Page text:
Things To Consider When Building A New Website For Your Hotel

Creating a new website for your hotel is an exciting time.

You’ve thought about it long and hard and you’ve decided…it’s time for a refresh!

Or maybe you’re making your hotels very first website.

Either way, the possibilities and opportunities are literally endless.

Technology is amazing in the doors that it can open for us small business owners and the new audiences it can help us reach. And your new website is going to be at the forefront of that effort.

So what are some things you should be thinking about when you’re starting to consider your new hotel website?

Here’s some points you’ll want to keep in mind.

 

Getting Your Branding Right

Who are your typical guests?

Understanding your audience and knowing who your target market is, is one half of the marketing battle.

Think about who your typical guest is. Understanding this will help you brand your new site correctly so you most appeal to the right type of person.

Here are some key questions you should ask yourself:

  • How old is my typical guest?
  • Why do my guests visit this area? What do they do while they are here?
  • Are my guests usually business or leisure travellers?
  • What’s the typical income level of my guests? Are they budget or luxury travellers?
  • How long is my average room booking? Are people vising for weekends, weeks or longer?
  • What do my guests typically like to do? Are they into the outdoors, history, nature or something else? Is there a common theme?

Once you’ve built up a picture who your guests are, you’ll be in a much better position to work out how your brand can appeal to them, and what you can do to help them make the decision to book with you over your competition. Which leads us nicely onto point 2…

How can I make sure my new hotel website appeals to the right people?

Now that you’ve spent some time researching who your typical guest is, it’s time to work out how your new website is going to appeal to them.

Think about everything you know and everything you’ve learnt about the type of people who come to stay with you. What are they into? What makes them tick?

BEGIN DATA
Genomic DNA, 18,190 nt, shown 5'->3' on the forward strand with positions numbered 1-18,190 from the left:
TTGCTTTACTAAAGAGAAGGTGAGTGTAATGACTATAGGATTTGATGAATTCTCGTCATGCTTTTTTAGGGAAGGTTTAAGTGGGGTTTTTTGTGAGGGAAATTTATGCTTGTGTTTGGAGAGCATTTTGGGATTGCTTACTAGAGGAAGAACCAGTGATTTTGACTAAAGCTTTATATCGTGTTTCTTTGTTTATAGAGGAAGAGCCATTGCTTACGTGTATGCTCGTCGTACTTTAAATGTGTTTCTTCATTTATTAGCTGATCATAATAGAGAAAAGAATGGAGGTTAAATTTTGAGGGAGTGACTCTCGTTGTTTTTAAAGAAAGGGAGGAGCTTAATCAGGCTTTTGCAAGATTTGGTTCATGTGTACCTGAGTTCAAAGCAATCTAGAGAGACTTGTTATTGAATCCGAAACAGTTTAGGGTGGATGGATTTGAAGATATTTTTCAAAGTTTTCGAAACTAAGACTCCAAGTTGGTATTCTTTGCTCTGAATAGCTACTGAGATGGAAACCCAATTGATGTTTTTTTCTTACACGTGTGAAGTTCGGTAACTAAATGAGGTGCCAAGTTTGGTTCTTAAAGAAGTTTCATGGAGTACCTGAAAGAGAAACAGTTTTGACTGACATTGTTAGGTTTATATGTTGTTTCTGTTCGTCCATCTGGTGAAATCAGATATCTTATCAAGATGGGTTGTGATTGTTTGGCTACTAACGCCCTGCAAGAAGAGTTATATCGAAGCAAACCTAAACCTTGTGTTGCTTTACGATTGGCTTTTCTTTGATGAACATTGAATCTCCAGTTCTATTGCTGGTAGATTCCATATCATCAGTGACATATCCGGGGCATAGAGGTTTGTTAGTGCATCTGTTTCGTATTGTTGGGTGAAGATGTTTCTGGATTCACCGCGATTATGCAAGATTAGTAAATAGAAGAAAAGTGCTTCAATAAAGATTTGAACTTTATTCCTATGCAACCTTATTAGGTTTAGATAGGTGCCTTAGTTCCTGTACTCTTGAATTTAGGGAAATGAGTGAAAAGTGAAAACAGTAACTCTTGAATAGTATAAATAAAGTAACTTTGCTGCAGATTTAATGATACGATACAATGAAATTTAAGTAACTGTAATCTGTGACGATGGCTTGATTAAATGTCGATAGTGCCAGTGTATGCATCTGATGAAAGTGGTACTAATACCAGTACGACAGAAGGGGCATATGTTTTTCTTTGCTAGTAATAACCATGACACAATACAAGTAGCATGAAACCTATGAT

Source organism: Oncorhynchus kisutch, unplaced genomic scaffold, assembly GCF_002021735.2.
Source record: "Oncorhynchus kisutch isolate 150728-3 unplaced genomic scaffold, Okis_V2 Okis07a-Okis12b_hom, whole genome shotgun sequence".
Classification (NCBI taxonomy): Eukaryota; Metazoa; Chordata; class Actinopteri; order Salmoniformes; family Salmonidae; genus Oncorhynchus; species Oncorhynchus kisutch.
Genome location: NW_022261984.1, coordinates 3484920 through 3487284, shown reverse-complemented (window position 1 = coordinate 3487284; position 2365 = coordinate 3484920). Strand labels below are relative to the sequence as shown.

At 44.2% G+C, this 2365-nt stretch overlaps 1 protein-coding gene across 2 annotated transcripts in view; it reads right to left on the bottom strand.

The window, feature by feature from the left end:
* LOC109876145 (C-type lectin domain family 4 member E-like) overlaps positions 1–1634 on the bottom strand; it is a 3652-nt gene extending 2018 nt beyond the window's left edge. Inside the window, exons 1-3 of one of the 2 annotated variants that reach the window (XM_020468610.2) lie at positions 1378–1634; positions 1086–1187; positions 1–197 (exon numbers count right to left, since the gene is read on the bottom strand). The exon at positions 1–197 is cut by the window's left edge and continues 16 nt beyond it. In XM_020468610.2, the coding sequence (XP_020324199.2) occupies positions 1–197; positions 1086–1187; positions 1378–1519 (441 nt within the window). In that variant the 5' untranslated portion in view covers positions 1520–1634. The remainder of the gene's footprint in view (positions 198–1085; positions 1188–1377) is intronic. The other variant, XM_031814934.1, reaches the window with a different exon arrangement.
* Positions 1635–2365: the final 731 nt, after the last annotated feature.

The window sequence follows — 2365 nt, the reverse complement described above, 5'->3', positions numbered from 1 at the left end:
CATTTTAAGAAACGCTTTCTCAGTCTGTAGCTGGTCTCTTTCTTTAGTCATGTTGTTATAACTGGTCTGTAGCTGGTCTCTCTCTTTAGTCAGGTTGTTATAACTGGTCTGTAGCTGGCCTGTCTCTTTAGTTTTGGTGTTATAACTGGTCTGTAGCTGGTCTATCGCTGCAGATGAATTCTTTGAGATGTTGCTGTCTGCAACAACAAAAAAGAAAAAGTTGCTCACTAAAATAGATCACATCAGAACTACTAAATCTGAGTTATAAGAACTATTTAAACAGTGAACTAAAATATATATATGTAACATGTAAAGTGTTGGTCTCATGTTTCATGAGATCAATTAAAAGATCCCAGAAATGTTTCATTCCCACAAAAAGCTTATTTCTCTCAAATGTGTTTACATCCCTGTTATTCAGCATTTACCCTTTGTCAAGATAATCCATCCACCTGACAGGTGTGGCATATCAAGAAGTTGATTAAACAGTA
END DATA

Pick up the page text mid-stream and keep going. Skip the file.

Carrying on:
If they are into nature and the outdoors, make sure your new website reflects and highlights all of the beautiful scenery and wildlife spotting opportunities all around you. Use a green, bright color scheme and great images to showcase the area you get to call home. Give people information about all the great outdoor things there are to do in your area. Give them a reason to come and visit you.

If your guests are predominantly older, think about how you can make your new hotel website as easy to use and read as possible (we’ll cover accessibility in more detail a little later on).

Getting your brand voice and your wording right is an important part of letting your future guests know what’s important to you as a business. Work with a professional content writer to make sure your site is conveying the right type of message and that your content is strong, compelling and effective.

Think about what strategic online partnerships you could form with other like-minded businesses in your area who cater to similar personas. The right partnerships help to strengthen both you and your partners brands and reinforce your greater purpose and goals to your visitors.

How are people going to find my new website?

This one sounds obvious, but you’d be surprised how often it’s overlooked.

Remember the old adage “build it and they will come”?

It’s nonsense.

Well, it is when it comes to the internet, at least.